OneShot prototype (via Cubic Corporation)
The military uses snipers as a deadly form of psychological warfare on the battlefield. These are highly trained precision marksmen that are able to ‘reach out and touch someone’ from greater distances through the use of high-powered rifles and long-range optics. They’re about to become even more deadly, as the Cubic Corporation (partnered with Trex Enterprises) has recently won a $6 million US contract from DARPA to design the next generation of sniper XG optics. This scope practically aims for the soldier.
The standard optic (or scope) uses a ‘mildot’ reticle to sight the target which compensates for bullet-drop with a minute-of-angle (MOA) crosshair and can be adjusted for distance and cross-wind (or windage). It takes a massive amount of training to learn how to ‘dope your scope’ but Cubic’s new design looks to simplify the process of sighting-in with their ‘One Shot crosswind and range measurement system.' The system will calculate all the known variables needed for a precise shot, such as gravity, distance and most importantly cross-winds, and then provides the shooter with an offset aim point through the reticle. The key to the One Shot optic system is the cross-wind measurement algorithm, sensitive enough to provide real-time ballistic corrections. Once completed the One Shot optic can then be mounted on either a rifle or spotting platform. However, the company states that the goal of the new optic will be to eliminate the need for a spotter (most military units use a spotter to acquire ballistic information for the sniper by working in pairs). Once the system is deemed successful (sometime in the next year or so) it will then go into a limited production and most likely fielded to US Spec-Ops units deployed around the globe.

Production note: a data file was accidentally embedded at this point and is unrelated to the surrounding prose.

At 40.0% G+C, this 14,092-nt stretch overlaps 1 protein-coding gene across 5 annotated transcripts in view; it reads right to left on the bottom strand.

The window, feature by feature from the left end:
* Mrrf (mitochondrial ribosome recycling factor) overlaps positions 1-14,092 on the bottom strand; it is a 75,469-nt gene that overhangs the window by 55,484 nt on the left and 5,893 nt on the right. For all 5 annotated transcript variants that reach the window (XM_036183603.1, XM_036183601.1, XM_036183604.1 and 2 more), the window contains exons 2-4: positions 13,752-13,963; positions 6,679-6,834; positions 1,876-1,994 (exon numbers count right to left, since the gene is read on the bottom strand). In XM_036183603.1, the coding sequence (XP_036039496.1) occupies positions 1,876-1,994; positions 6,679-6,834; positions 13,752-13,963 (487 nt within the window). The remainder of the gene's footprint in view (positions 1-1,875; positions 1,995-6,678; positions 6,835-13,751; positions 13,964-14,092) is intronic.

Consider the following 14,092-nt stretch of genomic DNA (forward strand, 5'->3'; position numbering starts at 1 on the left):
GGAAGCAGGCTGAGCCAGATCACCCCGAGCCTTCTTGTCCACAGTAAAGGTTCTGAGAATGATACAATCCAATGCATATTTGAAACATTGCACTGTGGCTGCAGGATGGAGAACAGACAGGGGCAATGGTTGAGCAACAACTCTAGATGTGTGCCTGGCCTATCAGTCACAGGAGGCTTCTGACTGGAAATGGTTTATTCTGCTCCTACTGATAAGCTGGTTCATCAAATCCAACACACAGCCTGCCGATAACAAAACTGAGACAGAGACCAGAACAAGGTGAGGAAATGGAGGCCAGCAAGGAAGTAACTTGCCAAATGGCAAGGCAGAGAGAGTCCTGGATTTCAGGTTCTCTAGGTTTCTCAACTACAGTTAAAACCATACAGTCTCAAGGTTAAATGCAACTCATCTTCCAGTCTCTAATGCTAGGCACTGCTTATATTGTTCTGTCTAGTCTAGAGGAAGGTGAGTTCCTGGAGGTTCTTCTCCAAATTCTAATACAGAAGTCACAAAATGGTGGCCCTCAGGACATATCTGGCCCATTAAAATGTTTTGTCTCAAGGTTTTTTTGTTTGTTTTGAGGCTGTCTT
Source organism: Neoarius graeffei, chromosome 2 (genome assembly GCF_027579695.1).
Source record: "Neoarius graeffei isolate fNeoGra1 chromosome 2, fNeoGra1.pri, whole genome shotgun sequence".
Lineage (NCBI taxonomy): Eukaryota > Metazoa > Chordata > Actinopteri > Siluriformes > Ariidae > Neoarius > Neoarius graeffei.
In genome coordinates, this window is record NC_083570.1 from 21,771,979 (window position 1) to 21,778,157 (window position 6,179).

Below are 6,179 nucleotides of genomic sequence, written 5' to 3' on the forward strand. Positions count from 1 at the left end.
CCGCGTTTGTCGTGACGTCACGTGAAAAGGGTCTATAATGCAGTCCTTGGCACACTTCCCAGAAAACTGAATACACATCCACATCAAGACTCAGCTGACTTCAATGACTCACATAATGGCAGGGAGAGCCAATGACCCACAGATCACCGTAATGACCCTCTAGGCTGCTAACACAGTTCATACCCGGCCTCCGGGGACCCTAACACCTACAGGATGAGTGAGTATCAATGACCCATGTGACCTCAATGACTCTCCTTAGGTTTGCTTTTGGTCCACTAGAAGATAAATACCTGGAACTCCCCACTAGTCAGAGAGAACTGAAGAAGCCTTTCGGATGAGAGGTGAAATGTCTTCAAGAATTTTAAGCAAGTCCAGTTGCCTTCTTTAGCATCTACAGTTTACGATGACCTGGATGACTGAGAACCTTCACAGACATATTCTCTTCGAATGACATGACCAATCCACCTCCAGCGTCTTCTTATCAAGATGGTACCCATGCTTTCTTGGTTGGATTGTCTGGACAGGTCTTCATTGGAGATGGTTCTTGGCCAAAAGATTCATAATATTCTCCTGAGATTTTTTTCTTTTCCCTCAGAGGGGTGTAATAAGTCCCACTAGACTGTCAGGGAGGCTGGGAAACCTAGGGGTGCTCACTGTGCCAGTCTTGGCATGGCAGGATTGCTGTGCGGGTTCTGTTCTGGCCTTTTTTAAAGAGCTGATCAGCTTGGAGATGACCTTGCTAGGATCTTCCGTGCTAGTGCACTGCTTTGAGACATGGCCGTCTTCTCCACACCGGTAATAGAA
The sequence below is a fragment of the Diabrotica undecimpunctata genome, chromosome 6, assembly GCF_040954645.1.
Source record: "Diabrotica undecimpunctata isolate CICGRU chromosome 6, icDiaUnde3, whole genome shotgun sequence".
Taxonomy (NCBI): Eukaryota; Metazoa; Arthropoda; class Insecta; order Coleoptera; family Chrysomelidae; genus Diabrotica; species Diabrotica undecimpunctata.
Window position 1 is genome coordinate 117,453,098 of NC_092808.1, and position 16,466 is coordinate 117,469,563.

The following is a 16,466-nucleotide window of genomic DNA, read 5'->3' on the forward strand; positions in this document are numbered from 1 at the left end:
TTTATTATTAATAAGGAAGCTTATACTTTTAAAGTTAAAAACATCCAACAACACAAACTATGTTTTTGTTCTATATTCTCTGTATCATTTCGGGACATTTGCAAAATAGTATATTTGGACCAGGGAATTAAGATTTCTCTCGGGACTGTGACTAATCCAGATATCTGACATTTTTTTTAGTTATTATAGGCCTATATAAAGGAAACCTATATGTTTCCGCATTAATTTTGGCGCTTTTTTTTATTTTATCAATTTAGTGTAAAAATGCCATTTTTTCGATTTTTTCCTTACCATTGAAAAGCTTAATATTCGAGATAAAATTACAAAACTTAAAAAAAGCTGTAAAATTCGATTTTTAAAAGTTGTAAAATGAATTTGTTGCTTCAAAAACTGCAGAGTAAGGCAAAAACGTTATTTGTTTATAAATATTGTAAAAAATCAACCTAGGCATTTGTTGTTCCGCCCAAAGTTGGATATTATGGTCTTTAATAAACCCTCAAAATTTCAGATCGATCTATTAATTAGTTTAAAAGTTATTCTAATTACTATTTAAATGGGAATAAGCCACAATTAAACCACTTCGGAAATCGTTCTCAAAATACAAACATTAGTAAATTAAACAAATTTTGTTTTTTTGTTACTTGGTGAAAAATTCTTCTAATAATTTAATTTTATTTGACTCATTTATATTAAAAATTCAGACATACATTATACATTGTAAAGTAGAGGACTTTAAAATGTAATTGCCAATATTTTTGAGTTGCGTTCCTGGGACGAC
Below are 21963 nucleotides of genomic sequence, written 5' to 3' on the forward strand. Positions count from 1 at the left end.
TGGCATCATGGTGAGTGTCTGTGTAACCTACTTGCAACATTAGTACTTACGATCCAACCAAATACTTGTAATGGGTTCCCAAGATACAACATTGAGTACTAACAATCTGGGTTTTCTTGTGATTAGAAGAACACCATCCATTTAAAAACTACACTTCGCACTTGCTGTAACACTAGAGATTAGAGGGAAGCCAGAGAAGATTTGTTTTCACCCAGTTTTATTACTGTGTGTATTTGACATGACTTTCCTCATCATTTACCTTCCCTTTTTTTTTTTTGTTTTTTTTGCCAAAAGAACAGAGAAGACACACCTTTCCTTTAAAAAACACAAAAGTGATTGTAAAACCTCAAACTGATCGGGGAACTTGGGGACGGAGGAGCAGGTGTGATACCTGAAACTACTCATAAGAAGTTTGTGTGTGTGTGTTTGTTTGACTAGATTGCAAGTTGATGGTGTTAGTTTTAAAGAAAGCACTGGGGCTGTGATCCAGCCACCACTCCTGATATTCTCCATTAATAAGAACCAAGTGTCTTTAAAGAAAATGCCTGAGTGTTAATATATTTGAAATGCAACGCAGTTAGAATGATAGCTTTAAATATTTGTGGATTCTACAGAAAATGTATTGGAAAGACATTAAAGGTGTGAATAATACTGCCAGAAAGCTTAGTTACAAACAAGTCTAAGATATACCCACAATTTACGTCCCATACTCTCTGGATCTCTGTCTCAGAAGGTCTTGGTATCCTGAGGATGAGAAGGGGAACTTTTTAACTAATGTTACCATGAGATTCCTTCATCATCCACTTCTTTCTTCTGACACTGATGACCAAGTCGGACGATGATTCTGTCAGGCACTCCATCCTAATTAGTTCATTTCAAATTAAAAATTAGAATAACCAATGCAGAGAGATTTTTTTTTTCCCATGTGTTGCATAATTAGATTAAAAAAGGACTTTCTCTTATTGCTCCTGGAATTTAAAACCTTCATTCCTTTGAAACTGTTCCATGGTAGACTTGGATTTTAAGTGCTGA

This general concept is about as close as we will get to learning how the system works for some time, unfortunately.